In July, the GridWise Alliance focused on the digital grid. In the electric power sector, digitalization refers to assets and devices not only connected to the grid and comprising it, but the collection and processing of the resulting data streams. Indeed, the electric grid is becoming increasingly digitized and interconnected. The installation of new solar and other DERs, the purchase of electric vehicles, and the conversion of building thermal systems to electricity introduce additional data complexity and potential value streams.
Along with electrons, vast amounts of data flow across the transmission and distribution systems between consumers, generators, and grid operators. Turning data into information for use in real-time grid management and long-term planning is key to the digital transformation of the electric grid and is essential to achieving the grid of the future. Digitalization is highlighted as a principle to guide grid modernization through 2030 in the GridWise Alliance’s report on the future grid. Interviews on the subject further called out the need for thinking about the whole system, leveraging smart grid technologies, and harnessing the power of data.
This month’s Policy Council meeting featured an active discussion on the digital grid and revolved around issues of data access and privacy. Speakers Steve Harper from Intel, Susan Mora-Schrader from Exelon, and Creighton Oyler and Wendy Lohkamp from Oracle led the discussion with their perspectives on the topic. The conversation was rich with insights pertaining to regulatory challenges, customer privacy considerations, data access questions, and more. Watch the Council meeting recording here.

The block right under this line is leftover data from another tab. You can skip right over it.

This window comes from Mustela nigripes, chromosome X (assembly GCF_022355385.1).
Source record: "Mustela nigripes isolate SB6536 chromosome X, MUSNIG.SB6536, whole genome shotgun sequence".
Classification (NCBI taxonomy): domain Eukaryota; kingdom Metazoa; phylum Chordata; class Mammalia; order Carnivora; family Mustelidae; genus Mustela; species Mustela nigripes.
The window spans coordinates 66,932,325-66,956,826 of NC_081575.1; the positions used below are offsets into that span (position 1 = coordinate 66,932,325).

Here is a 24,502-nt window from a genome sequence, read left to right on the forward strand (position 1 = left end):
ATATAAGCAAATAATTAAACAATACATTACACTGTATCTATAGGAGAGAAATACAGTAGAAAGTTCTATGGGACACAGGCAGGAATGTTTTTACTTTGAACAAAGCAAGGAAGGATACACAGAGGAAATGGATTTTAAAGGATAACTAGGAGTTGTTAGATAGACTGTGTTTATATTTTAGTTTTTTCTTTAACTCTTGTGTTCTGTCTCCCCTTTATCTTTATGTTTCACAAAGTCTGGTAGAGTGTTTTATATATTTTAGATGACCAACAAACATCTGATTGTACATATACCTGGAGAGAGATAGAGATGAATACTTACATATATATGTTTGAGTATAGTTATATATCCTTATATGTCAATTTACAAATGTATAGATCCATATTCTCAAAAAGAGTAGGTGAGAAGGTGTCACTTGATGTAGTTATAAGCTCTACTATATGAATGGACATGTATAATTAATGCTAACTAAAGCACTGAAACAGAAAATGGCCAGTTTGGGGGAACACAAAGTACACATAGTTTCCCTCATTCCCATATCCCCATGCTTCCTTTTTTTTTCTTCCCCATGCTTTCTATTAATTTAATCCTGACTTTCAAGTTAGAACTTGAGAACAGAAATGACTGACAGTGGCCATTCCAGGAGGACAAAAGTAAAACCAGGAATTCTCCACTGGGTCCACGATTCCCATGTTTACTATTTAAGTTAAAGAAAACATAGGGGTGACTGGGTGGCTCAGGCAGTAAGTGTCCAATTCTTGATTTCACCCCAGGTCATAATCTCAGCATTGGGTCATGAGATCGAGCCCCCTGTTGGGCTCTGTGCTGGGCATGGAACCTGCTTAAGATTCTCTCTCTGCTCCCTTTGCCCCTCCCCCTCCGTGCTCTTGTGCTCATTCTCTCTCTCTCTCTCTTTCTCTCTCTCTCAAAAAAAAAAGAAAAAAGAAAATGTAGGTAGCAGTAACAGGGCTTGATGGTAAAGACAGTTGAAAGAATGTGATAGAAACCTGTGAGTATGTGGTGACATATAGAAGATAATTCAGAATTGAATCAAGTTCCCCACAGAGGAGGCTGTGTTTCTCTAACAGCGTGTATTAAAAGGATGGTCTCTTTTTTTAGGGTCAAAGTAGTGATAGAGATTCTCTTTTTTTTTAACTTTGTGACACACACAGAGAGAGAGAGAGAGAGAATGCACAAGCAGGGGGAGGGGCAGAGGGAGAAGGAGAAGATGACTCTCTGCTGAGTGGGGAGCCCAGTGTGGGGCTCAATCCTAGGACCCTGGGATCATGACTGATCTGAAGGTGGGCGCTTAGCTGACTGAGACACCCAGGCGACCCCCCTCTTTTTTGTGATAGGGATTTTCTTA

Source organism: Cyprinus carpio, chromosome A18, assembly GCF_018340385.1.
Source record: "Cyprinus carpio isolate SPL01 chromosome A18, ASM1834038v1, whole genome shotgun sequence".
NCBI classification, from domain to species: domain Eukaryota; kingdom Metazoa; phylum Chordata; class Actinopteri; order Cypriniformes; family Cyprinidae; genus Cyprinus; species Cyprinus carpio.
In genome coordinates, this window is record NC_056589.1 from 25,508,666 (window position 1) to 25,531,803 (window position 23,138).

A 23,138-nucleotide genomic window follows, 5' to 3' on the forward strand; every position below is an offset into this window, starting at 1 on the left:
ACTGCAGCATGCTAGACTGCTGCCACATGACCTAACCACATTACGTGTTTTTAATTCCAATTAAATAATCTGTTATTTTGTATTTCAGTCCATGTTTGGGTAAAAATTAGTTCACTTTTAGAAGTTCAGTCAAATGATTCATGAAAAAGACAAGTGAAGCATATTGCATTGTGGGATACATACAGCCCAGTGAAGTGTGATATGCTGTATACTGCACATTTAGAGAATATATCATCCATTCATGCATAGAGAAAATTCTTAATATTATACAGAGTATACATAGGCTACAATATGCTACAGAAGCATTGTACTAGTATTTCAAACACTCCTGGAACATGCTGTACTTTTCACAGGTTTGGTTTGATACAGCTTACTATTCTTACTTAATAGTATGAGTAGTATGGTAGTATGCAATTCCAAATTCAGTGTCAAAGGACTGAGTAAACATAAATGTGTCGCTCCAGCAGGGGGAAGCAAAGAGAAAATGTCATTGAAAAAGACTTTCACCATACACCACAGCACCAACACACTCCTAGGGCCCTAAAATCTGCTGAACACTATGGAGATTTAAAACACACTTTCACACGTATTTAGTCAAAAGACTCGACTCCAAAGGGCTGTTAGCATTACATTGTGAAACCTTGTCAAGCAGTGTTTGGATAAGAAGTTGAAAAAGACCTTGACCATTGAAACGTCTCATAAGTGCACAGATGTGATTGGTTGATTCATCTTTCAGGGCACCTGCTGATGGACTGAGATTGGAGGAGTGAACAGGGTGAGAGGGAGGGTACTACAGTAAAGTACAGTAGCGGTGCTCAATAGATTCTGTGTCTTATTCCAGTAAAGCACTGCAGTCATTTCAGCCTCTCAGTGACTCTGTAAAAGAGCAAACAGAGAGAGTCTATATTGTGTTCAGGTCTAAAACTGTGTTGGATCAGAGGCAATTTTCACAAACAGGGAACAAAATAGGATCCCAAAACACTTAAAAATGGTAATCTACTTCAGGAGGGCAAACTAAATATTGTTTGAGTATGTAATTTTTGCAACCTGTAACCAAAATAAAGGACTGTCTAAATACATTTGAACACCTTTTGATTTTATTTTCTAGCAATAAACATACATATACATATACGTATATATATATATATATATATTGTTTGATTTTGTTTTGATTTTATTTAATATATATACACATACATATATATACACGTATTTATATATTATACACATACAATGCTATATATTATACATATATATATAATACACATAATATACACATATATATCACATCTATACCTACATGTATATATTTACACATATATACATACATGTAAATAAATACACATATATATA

GridWise members are deeply invested in the digitalization space. Check out our website for some of the resources members provided in response to our call for content this month.
EPRI shared a recent report exploring the fourth wave of energy efficiency, which centers around system efficiency resulting from the increased digitization of society, DER deployment, and the changing supply and demand mix. IBM’s webpage explains digital twins and why they may be useful, noting that they use “real-world data, simulation or machine learning models, combined with data analysis, to enable understanding, learning, and reasoning.” Also check out Duke Energy and NYPA’s short informational videos on the smart grid and digitization for 2030, respectively.
In addition to sharing analysis of digitalization and trends, our members are deeply involved in developing and directly implementing digital solutions. Borsetta is developing AI-powered software to model and simulate energy microgrids, and creates insights into a future distributed virtual energy grid. As illustrated in Figure 2, the digital energy grid connects physical assets and infrastructure in a virtual realm to support decision making.
LineVision’s transmission line monitoring technology assists with situational awareness, increased capacity potential, and asset health monitoring (Figure 3). They have several active use cases where their sensor technology collects real-time data on overhead power lines to support grid operation.
If you have materials (reports, press releases, videos, etc.) that you would like us to showcase on our website, it’s not too late to forward them. Additionally, start thinking about next month’s theme, Electrified Buildings as Grid Assets.
We will be asking for content forour website and for your ideas for upcoming Policy and Technology Council meetings. All of this helps us share knowledge of what our members are doing with federal and state policymakers and other stakeholders. Thanks for helping us tell your stories!